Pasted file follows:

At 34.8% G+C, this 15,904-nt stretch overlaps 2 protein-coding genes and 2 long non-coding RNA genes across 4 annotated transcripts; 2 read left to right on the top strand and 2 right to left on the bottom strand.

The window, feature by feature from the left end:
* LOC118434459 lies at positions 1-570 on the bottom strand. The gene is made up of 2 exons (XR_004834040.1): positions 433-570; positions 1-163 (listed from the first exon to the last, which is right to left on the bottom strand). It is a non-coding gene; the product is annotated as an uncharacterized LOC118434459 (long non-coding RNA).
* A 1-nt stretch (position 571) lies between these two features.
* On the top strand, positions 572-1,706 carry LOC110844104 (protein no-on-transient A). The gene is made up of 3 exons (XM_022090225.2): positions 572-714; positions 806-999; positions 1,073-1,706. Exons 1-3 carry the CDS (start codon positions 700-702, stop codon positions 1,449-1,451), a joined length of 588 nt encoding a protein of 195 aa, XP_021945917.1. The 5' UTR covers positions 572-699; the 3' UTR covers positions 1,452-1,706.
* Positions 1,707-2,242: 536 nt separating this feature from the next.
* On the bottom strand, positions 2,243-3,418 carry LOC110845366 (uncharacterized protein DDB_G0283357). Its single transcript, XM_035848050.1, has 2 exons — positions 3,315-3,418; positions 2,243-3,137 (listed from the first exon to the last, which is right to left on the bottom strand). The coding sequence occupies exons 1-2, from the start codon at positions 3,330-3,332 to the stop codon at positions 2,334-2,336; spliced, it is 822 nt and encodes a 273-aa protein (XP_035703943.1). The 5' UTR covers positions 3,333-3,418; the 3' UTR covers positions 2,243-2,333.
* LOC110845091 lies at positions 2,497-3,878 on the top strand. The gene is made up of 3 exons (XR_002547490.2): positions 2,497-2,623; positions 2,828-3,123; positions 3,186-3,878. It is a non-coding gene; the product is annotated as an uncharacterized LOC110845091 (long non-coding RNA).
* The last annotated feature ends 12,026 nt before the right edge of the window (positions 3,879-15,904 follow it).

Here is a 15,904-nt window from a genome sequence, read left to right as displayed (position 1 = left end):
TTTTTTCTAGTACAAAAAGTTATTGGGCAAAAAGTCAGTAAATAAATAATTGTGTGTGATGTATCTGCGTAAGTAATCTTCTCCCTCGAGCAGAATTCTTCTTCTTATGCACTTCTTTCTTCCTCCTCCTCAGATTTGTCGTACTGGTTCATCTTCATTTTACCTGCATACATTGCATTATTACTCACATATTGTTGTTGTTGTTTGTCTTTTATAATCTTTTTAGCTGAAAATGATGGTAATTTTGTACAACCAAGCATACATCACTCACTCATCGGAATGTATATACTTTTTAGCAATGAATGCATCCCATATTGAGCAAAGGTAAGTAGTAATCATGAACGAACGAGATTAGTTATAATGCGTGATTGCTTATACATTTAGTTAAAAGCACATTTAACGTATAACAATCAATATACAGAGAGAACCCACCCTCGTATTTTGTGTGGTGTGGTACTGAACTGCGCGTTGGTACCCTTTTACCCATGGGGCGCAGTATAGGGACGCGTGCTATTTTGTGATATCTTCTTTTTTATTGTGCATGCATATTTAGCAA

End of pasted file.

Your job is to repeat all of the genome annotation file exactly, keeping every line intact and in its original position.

At 34.8% G+C, this 15,904-nt stretch overlaps 2 protein-coding genes and 2 long non-coding RNA genes across 4 annotated transcripts; 2 read left to right on the top strand and 2 right to left on the bottom strand.

The window, feature by feature from the left end:
* LOC118434459 lies at positions 1-570 on the bottom strand. The gene is made up of 2 exons (XR_004834040.1): positions 433-570; positions 1-163 (listed from the first exon to the last, which is right to left on the bottom strand). It is a non-coding gene; the product is annotated as an uncharacterized LOC118434459 (long non-coding RNA).
* A 1-nt stretch (position 571) lies between these two features.
* On the top strand, positions 572-1,706 carry LOC110844104 (protein no-on-transient A). The gene is made up of 3 exons (XM_022090225.2): positions 572-714; positions 806-999; positions 1,073-1,706. Exons 1-3 carry the CDS (start codon positions 700-702, stop codon positions 1,449-1,451), a joined length of 588 nt encoding a protein of 195 aa, XP_021945917.1. The 5' UTR covers positions 572-699; the 3' UTR covers positions 1,452-1,706.
* Positions 1,707-2,242: 536 nt separating this feature from the next.
* On the bottom strand, positions 2,243-3,418 carry LOC110845366 (uncharacterized protein DDB_G0283357). Its single transcript, XM_035848050.1, has 2 exons — positions 3,315-3,418; positions 2,243-3,137 (listed from the first exon to the last, which is right to left on the bottom strand). The coding sequence occupies exons 1-2, from the start codon at positions 3,330-3,332 to the stop codon at positions 2,334-2,336; spliced, it is 822 nt and encodes a 273-aa protein (XP_035703943.1). The 5' UTR covers positions 3,333-3,418; the 3' UTR covers positions 2,243-2,333.
* LOC110845091 lies at positions 2,497-3,878 on the top strand. The gene is made up of 3 exons (XR_002547490.2): positions 2,497-2,623; positions 2,828-3,123; positions 3,186-3,878. It is a non-coding gene; the product is annotated as an uncharacterized LOC110845091 (long non-coding RNA).
* The last annotated feature ends 12,026 nt before the right edge of the window (positions 3,879-15,904 follow it).

Here is a 15,904-nt window from a genome sequence, read left to right as displayed (position 1 = left end):
TTTTTTCTAGTACAAAAAGTTATTGGGCAAAAAGTCAGTAAATAAATAATTGTGTGTGATGTATCTGCGTAAGTAATCTTCTCCCTCGAGCAGAATTCTTCTTCTTATGCACTTCTTTCTTCCTCCTCCTCAGATTTGTCGTACTGGTTCATCTTCATTTTACCTGCATACATTGCATTATTACTCACATATTGTTGTTGTTGTTTGTCTTTTATAATCTTTTTAGCTGAAAATGATGGTAATTTTGTACAACCAAGCATACATCACTCACTCATCGGAATGTATATACTTTTTAGCAATGAATGCATCCCATATTGAGCAAAGGTAAGTAGTAATCATGAACGAACGAGATTAGTTATAATGCGTGATTGCTTATACATTTAGTTAAAAGCACATTTAACGTATAACAATCAATATACAGAGAGAACCCACCCTCGTATTTTGTGTGGTGTGGTACTGAACTGCGCGTTGGTACCCTTTTACCCATGGGGCGCAGTATAGGGACGCGTGCTATTTTGTGATATCTTCTTTTTTATTGTGCATGCATATTTAGCAA